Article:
- Aftercare and Sober Living: Drug rehab aftercare programs are continuing care support groups that allow people in recovery to get together on a regular basis. Many individuals in recovery develop strong support networks in aftercare programs. Aftercare is valuable for anyone in recovery, whether they are just establishing sobriety or are working to maintain a sober lifestyle.
Related Topic: Inpatient vs. Outpatient Rehab
Some frequently asked questions about cocaine are addressed:
Why is cocaine so addictive?
Cocaine addiction is caused by changes in brain structure and chemistry, particularly in a region called the limbic system. The limbic system is involved in emotional regulation and decision making, so any changes to its structure will affect our ability to control our behavior. The limbic system is also involved in creating and recalling memories, so when it experiences a cocaine-induced dopamine rush, it creates a positive memory about cocaine use. Negative symptoms of cocaine use usually don’t set in immediately after using it, so the limbic system does not learn to associate them with cocaine. Cocaine addiction can be persistent, and even people who have maintained sobriety for months may have intermittent cravings and withdrawal symptoms. This is because cocaine use actually changes gene expression in brain cells by increasing levels of a transcription factor (a protein that turns on gene expression) called ΔFosB. ΔFosB remains active for up to 6 weeks, so one night of cocaine use can affect brain function and gene expression for several weeks. Finally, cocaine use increases connectivity between parts of the brain that control decision making (“executive function”) and memory. It might seem like more connectivity would allow people to resist temptation more easily, but since the limbic system created positive associations with cocaine, a trigger (e.g. a song or a specific place) can evoke “positive” memories of cocaine use that can be overwhelming. These functional changes can last for several years. There are several other components of cocaine addiction that are not well understood, including environmental contributions and genetics that might predispose someone to developing a cocaine use disorder.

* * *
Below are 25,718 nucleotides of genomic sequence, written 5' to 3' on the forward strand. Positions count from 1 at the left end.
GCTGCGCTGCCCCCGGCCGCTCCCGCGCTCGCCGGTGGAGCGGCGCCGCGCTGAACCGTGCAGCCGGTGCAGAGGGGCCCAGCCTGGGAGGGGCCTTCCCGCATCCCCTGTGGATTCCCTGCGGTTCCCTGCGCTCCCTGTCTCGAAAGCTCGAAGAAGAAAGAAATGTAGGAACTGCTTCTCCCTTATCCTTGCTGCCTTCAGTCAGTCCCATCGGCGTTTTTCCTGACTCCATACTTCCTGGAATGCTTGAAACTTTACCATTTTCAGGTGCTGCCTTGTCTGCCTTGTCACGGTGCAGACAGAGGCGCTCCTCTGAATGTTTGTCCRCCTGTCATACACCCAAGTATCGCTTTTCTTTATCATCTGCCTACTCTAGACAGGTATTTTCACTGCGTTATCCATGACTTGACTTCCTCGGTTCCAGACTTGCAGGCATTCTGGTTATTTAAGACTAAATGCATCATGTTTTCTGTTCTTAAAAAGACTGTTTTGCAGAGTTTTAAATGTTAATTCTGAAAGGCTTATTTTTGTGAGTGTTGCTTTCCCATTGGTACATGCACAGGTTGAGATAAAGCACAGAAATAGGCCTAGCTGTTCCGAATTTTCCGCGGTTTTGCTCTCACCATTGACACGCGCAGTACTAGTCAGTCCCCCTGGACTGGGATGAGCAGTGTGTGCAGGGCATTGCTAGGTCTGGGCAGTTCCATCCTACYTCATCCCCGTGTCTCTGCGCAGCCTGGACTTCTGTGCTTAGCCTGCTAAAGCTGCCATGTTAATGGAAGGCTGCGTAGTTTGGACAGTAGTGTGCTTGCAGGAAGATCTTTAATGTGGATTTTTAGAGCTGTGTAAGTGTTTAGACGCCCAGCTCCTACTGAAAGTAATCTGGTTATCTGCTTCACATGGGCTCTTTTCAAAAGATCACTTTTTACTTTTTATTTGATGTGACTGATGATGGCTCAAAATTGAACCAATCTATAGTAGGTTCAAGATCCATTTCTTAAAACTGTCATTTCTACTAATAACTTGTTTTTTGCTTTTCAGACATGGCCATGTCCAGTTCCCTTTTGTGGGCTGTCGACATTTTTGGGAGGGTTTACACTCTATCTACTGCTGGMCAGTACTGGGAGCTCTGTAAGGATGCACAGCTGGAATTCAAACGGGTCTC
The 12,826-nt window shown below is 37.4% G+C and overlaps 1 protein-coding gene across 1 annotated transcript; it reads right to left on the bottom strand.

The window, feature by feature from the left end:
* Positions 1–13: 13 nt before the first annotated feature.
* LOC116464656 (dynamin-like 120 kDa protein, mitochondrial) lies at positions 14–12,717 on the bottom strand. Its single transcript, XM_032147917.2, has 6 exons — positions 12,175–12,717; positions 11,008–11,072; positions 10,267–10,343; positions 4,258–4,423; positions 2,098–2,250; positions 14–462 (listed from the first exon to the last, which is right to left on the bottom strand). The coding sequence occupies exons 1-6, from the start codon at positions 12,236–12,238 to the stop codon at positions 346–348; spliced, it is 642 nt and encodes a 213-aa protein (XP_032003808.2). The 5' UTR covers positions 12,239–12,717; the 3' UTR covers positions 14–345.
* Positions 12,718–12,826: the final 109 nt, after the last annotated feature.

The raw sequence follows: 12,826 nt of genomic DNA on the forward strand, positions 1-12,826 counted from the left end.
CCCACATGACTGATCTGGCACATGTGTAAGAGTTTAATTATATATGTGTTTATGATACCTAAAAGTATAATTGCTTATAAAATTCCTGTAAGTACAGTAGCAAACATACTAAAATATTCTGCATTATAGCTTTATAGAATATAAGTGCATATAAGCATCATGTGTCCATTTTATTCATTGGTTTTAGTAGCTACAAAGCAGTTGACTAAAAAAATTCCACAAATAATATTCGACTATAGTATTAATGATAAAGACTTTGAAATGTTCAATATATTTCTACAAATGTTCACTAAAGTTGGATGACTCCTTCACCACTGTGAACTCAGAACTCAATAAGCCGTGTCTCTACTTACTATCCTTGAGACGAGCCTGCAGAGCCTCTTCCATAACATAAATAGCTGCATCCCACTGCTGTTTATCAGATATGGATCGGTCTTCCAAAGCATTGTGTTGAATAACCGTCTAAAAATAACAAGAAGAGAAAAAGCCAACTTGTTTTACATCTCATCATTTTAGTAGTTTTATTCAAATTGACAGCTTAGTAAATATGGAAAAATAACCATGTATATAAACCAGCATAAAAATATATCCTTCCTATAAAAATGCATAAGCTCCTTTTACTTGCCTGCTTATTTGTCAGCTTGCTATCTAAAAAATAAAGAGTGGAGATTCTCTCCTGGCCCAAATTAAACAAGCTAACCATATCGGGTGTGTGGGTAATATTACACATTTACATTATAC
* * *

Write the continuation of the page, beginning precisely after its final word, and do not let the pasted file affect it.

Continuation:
How long does cocaine stay in your system?
Cocaine itself does not stay in your system for much more than an hour. However, it is broken down into metabolic byproducts benzoylecgonine and ecgonine methyl ester, which can stay in your system for several days. Most drug tests don’t actually screen for cocaine; they screen for cocaine metabolites.
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Medical Disclaimer: The Recovery Village aims to improve the quality of life for people struggling with a substance use or mental health disorder with fact-based content about the nature of behavioral health conditions, treatment options and their related outcomes. We publish material that is researched, cited, edited and reviewed by licensed medical professionals. The information we provide is not intended to be a substitute for professional medical advice, diagnosis or treatment. It should not be used in place of the advice of your physician or other qualified healthcare provider.